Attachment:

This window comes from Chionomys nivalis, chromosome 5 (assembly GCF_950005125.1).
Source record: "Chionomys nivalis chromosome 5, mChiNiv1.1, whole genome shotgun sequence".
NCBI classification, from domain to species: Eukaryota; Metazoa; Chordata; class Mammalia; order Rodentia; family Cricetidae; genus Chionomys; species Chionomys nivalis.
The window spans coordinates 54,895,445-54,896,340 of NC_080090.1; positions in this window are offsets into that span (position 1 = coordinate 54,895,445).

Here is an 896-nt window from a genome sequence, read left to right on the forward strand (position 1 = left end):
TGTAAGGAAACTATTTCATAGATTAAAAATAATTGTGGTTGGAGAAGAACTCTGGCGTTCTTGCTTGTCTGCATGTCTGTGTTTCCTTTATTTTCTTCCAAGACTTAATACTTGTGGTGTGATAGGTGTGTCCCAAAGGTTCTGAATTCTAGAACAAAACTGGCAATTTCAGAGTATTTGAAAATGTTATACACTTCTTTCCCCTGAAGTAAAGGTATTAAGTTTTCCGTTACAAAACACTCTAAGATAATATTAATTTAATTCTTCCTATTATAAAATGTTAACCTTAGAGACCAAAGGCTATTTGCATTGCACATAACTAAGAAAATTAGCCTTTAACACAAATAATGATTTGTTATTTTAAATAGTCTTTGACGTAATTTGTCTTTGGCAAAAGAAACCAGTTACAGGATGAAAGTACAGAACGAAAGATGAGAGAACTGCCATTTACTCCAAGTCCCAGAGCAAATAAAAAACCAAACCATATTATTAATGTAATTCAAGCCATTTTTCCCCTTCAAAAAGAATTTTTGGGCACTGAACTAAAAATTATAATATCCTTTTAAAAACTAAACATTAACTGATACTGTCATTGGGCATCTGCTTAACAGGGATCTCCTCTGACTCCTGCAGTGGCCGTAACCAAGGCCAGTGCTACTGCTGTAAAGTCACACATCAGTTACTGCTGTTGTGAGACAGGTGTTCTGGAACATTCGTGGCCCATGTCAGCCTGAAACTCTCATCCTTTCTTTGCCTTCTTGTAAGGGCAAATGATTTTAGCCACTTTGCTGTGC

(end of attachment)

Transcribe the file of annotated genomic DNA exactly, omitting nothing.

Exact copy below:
This window comes from Chionomys nivalis, chromosome 5 (assembly GCF_950005125.1).
Source record: "Chionomys nivalis chromosome 5, mChiNiv1.1, whole genome shotgun sequence".
NCBI classification, from domain to species: Eukaryota; Metazoa; Chordata; class Mammalia; order Rodentia; family Cricetidae; genus Chionomys; species Chionomys nivalis.
The window spans coordinates 54,895,445-54,896,340 of NC_080090.1; positions in this window are offsets into that span (position 1 = coordinate 54,895,445).

Here is an 896-nt window from a genome sequence, read left to right on the forward strand (position 1 = left end):
TGTAAGGAAACTATTTCATAGATTAAAAATAATTGTGGTTGGAGAAGAACTCTGGCGTTCTTGCTTGTCTGCATGTCTGTGTTTCCTTTATTTTCTTCCAAGACTTAATACTTGTGGTGTGATAGGTGTGTCCCAAAGGTTCTGAATTCTAGAACAAAACTGGCAATTTCAGAGTATTTGAAAATGTTATACACTTCTTTCCCCTGAAGTAAAGGTATTAAGTTTTCCGTTACAAAACACTCTAAGATAATATTAATTTAATTCTTCCTATTATAAAATGTTAACCTTAGAGACCAAAGGCTATTTGCATTGCACATAACTAAGAAAATTAGCCTTTAACACAAATAATGATTTGTTATTTTAAATAGTCTTTGACGTAATTTGTCTTTGGCAAAAGAAACCAGTTACAGGATGAAAGTACAGAACGAAAGATGAGAGAACTGCCATTTACTCCAAGTCCCAGAGCAAATAAAAAACCAAACCATATTATTAATGTAATTCAAGCCATTTTTCCCCTTCAAAAAGAATTTTTGGGCACTGAACTAAAAATTATAATATCCTTTTAAAAACTAAACATTAACTGATACTGTCATTGGGCATCTGCTTAACAGGGATCTCCTCTGACTCCTGCAGTGGCCGTAACCAAGGCCAGTGCTACTGCTGTAAAGTCACACATCAGTTACTGCTGTTGTGAGACAGGTGTTCTGGAACATTCGTGGCCCATGTCAGCCTGAAACTCTCATCCTTTCTTTGCCTTCTTGTAAGGGCAAATGATTTTAGCCACTTTGCTGTGC